Beowulf: The Blockbuster

bryan burroughs

This week will be your last chance to catch the two plays that traveled together from the Dublin Fringe to the Irish Arts Center in Manhattan for a limited run.

When I first heard that the IAC’s latest offering, the play Swing, was paired in a double bill with another play called Beowulf, my immediate reaction was “Hmmm, really??”  I just wasn’t that thrilled at the prospect of a theatrical version of the Old English epic poem I was prodded through in high school, which I found unfathomable and planned never to return to after graduation (though the Seamus Heaney version is there in the book case, waiting for its turn).

I even thought of ducking out during the intermission after Swing and heading off.  But then I thought “Look, you’ve bought the ticket, it’s gone the whole Fishamble/Dublin Fringe route, give it a go!”  (And yes, by now, I’d also realized that the full title of the play is “Beowulf: The Blockbuster.”)

Well, I am so happy that I stayed.

Bryan Burroughs bounds onto the stage, wearing just a long-sleeved black t-shirt and trousers, and his backdrop is a large black square, which is in turn bordered by a thick tube of light that changes color during the performance.  With nothing more than his body, his voice, his skills and no more accompaniment than the spare staging and audio, he proceeds to tell us two tales.  Here, Beowulf is the story within the main story, that of three generations of a family, one of whom is a soon-to-born fetus.  (Burroughs is also the author of the play, which was directed by David Horan.)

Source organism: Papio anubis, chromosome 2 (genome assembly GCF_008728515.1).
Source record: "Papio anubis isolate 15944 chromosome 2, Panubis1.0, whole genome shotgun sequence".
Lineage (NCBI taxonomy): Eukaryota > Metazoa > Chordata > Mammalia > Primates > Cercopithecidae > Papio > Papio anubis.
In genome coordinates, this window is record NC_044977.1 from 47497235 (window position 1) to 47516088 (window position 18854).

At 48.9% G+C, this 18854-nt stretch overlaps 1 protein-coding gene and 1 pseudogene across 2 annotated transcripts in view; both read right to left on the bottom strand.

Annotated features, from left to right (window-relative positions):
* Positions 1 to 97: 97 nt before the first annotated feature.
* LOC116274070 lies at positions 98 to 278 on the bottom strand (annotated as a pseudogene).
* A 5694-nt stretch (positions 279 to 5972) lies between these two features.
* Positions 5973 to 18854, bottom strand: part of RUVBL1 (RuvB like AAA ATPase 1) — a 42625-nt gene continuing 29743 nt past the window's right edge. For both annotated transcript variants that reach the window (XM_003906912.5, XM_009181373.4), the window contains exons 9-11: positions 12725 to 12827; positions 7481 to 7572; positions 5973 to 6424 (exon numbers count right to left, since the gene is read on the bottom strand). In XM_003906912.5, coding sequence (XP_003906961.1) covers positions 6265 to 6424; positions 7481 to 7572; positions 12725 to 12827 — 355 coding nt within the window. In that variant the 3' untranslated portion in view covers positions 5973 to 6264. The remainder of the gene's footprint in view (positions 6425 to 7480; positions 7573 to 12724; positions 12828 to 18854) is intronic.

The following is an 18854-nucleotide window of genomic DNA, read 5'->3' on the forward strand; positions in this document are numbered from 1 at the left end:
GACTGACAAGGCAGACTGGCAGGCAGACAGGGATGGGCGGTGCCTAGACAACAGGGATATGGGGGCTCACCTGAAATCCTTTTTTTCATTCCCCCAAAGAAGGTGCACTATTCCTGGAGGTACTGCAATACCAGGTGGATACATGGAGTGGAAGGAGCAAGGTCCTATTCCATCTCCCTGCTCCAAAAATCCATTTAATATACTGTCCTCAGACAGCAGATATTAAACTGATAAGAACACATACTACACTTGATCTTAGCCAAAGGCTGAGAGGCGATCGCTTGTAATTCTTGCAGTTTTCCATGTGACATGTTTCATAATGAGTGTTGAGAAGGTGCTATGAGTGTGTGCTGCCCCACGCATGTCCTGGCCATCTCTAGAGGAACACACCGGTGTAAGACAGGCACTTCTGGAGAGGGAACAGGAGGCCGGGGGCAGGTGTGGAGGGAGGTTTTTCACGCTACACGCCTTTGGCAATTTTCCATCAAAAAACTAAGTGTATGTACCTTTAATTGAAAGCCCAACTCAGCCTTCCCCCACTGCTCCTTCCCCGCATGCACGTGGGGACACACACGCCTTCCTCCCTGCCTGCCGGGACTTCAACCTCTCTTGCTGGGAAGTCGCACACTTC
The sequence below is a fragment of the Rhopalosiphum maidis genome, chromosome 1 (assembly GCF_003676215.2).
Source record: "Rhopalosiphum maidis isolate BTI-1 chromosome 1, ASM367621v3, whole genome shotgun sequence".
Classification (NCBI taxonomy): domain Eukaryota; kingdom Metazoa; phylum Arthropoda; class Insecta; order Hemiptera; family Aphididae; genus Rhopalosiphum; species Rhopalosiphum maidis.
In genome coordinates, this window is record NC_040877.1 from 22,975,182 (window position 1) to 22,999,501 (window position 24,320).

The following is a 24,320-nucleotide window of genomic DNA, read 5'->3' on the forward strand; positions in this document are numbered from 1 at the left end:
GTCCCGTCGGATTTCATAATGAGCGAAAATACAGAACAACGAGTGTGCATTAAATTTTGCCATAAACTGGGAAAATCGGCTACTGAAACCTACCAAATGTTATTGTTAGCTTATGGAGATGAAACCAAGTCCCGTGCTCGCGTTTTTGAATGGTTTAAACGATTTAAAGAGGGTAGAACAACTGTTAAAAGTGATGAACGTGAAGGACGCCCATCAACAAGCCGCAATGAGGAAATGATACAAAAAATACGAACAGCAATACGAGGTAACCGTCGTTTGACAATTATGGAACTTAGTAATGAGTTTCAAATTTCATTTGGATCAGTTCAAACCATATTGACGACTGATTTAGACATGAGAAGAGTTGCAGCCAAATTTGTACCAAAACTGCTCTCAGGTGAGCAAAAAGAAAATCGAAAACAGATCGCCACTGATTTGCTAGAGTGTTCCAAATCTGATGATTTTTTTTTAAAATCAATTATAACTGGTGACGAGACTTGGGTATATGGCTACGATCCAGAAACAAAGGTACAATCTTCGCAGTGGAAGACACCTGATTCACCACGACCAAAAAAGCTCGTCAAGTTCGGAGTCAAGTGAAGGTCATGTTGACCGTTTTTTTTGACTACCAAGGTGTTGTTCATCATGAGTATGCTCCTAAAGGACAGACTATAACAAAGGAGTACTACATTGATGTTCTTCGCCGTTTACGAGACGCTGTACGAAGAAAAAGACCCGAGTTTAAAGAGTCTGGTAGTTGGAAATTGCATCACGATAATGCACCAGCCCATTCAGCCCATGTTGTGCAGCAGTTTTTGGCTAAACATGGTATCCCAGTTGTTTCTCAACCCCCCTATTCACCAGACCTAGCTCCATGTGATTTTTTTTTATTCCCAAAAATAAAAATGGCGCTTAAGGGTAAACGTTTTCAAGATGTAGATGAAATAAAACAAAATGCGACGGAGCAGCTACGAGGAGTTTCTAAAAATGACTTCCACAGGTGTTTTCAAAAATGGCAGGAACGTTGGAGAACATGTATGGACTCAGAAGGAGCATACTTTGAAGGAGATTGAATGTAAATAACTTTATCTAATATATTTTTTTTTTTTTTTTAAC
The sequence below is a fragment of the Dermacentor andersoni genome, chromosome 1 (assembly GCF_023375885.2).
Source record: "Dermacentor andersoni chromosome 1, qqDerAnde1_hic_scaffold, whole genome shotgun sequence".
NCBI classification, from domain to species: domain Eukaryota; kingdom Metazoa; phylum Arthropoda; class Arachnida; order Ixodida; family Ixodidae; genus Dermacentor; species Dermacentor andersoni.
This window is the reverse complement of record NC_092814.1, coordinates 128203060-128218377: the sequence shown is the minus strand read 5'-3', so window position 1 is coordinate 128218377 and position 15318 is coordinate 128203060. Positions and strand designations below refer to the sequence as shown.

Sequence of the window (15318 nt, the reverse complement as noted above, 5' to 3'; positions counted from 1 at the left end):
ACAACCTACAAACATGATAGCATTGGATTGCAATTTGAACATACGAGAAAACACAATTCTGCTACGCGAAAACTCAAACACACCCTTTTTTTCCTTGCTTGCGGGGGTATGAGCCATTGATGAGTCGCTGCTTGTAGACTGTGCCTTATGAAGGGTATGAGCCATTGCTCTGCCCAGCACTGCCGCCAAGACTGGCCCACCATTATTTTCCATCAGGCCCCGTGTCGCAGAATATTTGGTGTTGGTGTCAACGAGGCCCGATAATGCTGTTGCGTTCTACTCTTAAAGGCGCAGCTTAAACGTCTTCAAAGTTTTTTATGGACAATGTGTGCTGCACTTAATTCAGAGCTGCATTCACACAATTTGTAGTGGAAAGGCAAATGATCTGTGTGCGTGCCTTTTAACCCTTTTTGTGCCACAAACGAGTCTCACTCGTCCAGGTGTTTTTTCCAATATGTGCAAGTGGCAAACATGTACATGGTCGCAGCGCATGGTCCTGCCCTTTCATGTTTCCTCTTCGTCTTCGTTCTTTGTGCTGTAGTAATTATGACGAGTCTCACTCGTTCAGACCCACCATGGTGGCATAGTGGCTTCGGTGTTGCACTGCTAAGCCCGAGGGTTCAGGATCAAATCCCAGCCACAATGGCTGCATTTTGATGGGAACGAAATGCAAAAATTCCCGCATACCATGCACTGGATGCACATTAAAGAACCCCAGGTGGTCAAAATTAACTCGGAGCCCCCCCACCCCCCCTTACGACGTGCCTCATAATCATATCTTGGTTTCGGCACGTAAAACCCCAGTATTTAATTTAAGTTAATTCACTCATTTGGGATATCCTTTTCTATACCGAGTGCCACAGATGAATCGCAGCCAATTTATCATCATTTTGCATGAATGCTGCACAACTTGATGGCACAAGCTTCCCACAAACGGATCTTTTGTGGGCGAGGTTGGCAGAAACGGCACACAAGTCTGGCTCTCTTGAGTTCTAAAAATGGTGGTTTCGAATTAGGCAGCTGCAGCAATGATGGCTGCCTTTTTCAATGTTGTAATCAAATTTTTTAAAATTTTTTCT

The two people at the heart of Beowulf: The Blockbuster are a father and his nine-year-old son.  (The Mum who would complete the trio has died years before.)  The son is small and has withstood so much mistreatment from the kids at school that he’s learned to let on to his father that it doesn’t bother him, so as not to cause more worry.  As with many fathers and sons, these two have shared hours in darkened theaters watching action adventure series like Star Wars, Lord of the Rings and so on.  The father is a builder by profession, but for his son, he is also a great storyteller.

After a long hospitalization for an illness, the father returns home and tries to win over the understandably churlish boy with an epic adventure story bar none – the aforementioned Beowulf – playing several roles and drawing widely on film references (e.g. Sean Connery as Bond, and the rest of the Comic Con canon).

Bryan Burroughs brings a fluid and lively physicality to the roles; at times he’d remind you of those inflatable figures you see waving in the wind outside a car dealerships, and its these strengths he draws on in particular during the father’s account of Beowulf.  But where his most precious talents come to the fore are those moments playing parent and child, at the most intense moments of the night.

I came in expecting a retelling of the tale of Grendel and the mother and Beowulf, but I never expected such a deeply moving father-son story within the hour of the play, and all it had to say about parental love, and legacy, and remembrance.

Beowulf: The Blockbuster and Swing pick up sticks and move on after Sunday, May 18th, so you’ve only got this week to catch this winning double bill.  It would be a shame to miss them.


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